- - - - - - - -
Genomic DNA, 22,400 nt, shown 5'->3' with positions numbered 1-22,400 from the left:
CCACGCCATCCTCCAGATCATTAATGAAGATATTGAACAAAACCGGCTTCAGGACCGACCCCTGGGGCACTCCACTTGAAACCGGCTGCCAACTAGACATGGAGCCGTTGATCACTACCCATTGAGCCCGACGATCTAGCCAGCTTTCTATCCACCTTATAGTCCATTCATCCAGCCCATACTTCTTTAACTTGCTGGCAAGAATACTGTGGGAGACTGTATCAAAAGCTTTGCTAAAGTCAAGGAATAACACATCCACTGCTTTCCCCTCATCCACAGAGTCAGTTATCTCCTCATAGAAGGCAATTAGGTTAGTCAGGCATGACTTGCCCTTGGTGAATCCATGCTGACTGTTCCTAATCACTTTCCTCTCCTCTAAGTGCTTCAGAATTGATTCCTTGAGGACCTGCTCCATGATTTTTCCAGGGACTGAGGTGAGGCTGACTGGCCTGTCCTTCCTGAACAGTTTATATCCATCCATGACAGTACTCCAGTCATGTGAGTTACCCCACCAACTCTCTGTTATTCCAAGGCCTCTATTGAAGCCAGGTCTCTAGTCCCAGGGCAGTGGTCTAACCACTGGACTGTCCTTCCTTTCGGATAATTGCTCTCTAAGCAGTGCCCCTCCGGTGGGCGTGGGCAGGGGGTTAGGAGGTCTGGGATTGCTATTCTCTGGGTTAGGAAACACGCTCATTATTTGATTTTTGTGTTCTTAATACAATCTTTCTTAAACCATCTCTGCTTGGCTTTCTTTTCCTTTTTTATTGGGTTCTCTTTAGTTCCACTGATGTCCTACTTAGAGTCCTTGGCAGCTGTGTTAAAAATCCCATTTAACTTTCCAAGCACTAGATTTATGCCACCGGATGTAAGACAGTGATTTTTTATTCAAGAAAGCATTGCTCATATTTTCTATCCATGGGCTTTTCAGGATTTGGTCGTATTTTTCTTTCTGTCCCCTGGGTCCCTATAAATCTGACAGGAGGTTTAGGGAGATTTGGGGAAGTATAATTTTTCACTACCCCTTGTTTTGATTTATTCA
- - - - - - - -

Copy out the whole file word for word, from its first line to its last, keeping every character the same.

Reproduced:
Genomic DNA, 22,400 nt, shown 5'->3' with positions numbered 1-22,400 from the left:
CCACGCCATCCTCCAGATCATTAATGAAGATATTGAACAAAACCGGCTTCAGGACCGACCCCTGGGGCACTCCACTTGAAACCGGCTGCCAACTAGACATGGAGCCGTTGATCACTACCCATTGAGCCCGACGATCTAGCCAGCTTTCTATCCACCTTATAGTCCATTCATCCAGCCCATACTTCTTTAACTTGCTGGCAAGAATACTGTGGGAGACTGTATCAAAAGCTTTGCTAAAGTCAAGGAATAACACATCCACTGCTTTCCCCTCATCCACAGAGTCAGTTATCTCCTCATAGAAGGCAATTAGGTTAGTCAGGCATGACTTGCCCTTGGTGAATCCATGCTGACTGTTCCTAATCACTTTCCTCTCCTCTAAGTGCTTCAGAATTGATTCCTTGAGGACCTGCTCCATGATTTTTCCAGGGACTGAGGTGAGGCTGACTGGCCTGTCCTTCCTGAACAGTTTATATCCATCCATGACAGTACTCCAGTCATGTGAGTTACCCCACCAACTCTCTGTTATTCCAAGGCCTCTATTGAAGCCAGGTCTCTAGTCCCAGGGCAGTGGTCTAACCACTGGACTGTCCTTCCTTTCGGATAATTGCTCTCTAAGCAGTGCCCCTCCGGTGGGCGTGGGCAGGGGGTTAGGAGGTCTGGGATTGCTATTCTCTGGGTTAGGAAACACGCTCATTATTTGATTTTTGTGTTCTTAATACAATCTTTCTTAAACCATCTCTGCTTGGCTTTCTTTTCCTTTTTTATTGGGTTCTCTTTAGTTCCACTGATGTCCTACTTAGAGTCCTTGGCAGCTGTGTTAAAAATCCCATTTAACTTTCCAAGCACTAGATTTATGCCACCGGATGTAAGACAGTGATTTTTTATTCAAGAAAGCATTGCTCATATTTTCTATCCATGGGCTTTTCAGGATTTGGTCGTATTTTTCTTTCTGTCCCCTGGGTCCCTATAAATCTGACAGGAGGTTTAGGGAGATTTGGGGAAGTATAATTTTTCACTACCCCTTGTTTTGATTTATTCA